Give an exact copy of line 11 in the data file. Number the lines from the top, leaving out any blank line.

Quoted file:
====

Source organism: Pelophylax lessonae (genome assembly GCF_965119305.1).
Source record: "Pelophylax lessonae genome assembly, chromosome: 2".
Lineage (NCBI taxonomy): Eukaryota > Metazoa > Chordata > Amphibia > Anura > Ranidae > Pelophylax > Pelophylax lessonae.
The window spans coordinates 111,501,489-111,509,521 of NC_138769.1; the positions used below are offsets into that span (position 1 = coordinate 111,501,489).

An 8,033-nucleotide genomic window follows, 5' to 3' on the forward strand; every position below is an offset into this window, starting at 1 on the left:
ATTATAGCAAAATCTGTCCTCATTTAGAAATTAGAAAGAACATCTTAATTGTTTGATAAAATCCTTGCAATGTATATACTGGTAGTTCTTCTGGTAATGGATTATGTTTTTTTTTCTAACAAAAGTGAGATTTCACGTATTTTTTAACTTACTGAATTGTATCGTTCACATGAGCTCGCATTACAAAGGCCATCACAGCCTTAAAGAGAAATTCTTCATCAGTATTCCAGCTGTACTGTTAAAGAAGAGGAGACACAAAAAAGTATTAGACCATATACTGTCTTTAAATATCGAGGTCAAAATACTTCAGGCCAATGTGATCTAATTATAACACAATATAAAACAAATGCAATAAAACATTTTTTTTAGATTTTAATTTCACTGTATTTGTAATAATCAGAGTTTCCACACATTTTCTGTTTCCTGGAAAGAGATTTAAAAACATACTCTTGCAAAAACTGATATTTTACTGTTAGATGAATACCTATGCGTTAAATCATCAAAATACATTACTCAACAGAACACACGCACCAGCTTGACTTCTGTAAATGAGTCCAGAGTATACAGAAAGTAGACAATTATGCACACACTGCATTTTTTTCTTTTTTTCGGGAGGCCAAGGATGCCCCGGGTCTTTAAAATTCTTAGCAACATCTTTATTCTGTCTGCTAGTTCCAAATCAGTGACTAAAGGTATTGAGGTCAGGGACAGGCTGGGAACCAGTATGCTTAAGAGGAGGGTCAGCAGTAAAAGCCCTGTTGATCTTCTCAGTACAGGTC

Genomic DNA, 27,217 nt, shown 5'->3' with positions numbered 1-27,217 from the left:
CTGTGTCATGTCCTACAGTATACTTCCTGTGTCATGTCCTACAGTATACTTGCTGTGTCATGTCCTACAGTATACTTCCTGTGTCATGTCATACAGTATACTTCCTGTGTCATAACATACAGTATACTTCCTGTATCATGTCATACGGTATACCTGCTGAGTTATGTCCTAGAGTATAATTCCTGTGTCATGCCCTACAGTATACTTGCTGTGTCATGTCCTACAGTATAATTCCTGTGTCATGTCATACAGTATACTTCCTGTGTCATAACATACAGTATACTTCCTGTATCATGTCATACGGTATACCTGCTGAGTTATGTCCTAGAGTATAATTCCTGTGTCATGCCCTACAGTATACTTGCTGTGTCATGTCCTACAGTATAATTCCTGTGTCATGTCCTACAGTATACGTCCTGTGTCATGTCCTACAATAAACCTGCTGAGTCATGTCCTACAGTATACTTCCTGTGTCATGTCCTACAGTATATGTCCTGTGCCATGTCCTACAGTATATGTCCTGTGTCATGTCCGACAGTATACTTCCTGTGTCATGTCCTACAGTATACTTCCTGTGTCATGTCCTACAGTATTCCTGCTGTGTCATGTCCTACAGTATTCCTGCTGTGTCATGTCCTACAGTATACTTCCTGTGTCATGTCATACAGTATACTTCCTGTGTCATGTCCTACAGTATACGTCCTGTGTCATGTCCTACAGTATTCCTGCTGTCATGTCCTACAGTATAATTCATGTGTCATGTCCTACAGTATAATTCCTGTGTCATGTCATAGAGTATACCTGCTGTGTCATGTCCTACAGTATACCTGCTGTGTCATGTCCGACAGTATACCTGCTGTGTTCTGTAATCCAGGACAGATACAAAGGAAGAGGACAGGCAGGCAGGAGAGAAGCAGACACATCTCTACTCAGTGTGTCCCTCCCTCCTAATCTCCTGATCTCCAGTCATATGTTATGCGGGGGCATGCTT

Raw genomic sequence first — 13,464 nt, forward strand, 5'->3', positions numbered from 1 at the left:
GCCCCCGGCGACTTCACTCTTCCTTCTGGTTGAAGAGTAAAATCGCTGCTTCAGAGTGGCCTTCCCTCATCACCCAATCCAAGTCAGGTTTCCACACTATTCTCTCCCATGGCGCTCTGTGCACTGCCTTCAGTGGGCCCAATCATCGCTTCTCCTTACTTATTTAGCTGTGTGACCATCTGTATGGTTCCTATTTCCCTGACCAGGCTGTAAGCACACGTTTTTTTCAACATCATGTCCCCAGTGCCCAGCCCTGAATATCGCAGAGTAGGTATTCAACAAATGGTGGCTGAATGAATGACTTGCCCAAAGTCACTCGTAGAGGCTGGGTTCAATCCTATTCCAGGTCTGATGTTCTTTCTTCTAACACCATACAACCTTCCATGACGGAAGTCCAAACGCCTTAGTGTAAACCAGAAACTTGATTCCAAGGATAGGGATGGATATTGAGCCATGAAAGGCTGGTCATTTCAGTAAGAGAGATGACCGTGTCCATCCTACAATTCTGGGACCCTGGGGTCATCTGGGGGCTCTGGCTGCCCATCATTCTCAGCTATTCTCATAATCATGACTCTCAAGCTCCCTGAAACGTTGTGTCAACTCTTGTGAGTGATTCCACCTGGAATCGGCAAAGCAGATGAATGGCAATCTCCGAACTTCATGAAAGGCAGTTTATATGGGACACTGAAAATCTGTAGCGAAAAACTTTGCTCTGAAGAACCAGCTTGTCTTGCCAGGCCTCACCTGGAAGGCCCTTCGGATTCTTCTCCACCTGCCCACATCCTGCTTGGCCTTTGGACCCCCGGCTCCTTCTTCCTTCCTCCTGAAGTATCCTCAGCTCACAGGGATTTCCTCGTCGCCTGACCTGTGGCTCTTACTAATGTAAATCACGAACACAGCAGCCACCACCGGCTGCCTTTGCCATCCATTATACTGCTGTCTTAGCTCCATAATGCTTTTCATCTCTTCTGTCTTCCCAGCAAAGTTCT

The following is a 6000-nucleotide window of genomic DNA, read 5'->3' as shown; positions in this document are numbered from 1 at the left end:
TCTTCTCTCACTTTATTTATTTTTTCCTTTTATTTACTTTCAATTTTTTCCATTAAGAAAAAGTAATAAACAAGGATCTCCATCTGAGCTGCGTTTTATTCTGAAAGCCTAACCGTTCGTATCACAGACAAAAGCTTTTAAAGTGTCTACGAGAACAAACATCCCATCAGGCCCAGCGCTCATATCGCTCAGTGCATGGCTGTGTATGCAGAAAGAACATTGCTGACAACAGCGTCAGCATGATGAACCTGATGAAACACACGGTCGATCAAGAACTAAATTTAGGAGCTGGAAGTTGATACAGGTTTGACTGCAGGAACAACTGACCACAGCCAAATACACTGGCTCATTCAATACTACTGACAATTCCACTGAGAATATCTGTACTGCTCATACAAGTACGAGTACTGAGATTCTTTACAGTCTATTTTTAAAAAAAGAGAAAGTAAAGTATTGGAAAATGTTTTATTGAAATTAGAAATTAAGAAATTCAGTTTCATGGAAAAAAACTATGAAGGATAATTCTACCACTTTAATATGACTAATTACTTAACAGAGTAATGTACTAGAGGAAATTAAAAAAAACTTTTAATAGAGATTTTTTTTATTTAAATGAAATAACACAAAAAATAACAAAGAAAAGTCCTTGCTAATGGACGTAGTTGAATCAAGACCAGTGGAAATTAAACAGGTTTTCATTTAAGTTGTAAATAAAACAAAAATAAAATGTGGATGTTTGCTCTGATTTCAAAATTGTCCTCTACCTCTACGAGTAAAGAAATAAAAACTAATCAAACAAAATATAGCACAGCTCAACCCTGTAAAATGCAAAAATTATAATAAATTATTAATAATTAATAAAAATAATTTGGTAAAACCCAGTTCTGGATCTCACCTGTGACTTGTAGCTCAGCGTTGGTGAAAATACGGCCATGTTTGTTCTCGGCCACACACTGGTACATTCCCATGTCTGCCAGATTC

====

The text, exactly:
The following is a 6000-nucleotide window of genomic DNA, read 5'->3' as shown; positions in this document are numbered from 1 at the left end: